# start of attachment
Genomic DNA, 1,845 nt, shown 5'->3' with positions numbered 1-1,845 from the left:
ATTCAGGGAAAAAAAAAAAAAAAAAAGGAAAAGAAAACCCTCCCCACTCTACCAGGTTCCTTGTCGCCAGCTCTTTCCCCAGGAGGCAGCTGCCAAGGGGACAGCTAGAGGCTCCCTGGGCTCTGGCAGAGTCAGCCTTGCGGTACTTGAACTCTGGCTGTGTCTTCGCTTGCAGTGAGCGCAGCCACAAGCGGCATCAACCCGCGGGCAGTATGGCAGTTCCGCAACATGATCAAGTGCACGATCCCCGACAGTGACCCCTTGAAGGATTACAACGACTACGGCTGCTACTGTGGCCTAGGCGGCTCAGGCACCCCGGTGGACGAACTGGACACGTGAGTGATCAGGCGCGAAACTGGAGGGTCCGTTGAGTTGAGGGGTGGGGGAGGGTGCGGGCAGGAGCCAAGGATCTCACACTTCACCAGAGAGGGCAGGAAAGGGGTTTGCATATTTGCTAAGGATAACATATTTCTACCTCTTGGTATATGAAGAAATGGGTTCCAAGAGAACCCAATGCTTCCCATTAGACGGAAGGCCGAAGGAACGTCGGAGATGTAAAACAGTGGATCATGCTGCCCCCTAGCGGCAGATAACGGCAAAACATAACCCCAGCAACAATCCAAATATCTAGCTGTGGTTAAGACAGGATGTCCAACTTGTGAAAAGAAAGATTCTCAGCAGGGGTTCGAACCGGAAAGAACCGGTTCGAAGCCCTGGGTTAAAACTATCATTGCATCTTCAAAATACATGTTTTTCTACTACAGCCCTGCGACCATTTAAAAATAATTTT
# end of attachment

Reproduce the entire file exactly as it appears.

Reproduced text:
Genomic DNA, 1,845 nt, shown 5'->3' with positions numbered 1-1,845 from the left:
ATTCAGGGAAAAAAAAAAAAAAAAAAGGAAAAGAAAACCCTCCCCACTCTACCAGGTTCCTTGTCGCCAGCTCTTTCCCCAGGAGGCAGCTGCCAAGGGGACAGCTAGAGGCTCCCTGGGCTCTGGCAGAGTCAGCCTTGCGGTACTTGAACTCTGGCTGTGTCTTCGCTTGCAGTGAGCGCAGCCACAAGCGGCATCAACCCGCGGGCAGTATGGCAGTTCCGCAACATGATCAAGTGCACGATCCCCGACAGTGACCCCTTGAAGGATTACAACGACTACGGCTGCTACTGTGGCCTAGGCGGCTCAGGCACCCCGGTGGACGAACTGGACACGTGAGTGATCAGGCGCGAAACTGGAGGGTCCGTTGAGTTGAGGGGTGGGGGAGGGTGCGGGCAGGAGCCAAGGATCTCACACTTCACCAGAGAGGGCAGGAAAGGGGTTTGCATATTTGCTAAGGATAACATATTTCTACCTCTTGGTATATGAAGAAATGGGTTCCAAGAGAACCCAATGCTTCCCATTAGACGGAAGGCCGAAGGAACGTCGGAGATGTAAAACAGTGGATCATGCTGCCCCCTAGCGGCAGATAACGGCAAAACATAACCCCAGCAACAATCCAAATATCTAGCTGTGGTTAAGACAGGATGTCCAACTTGTGAAAAGAAAGATTCTCAGCAGGGGTTCGAACCGGAAAGAACCGGTTCGAAGCCCTGGGTTAAAACTATCATTGCATCTTCAAAATACATGTTTTTCTACTACAGCCCTGCGACCATTTAAAAATAATTTT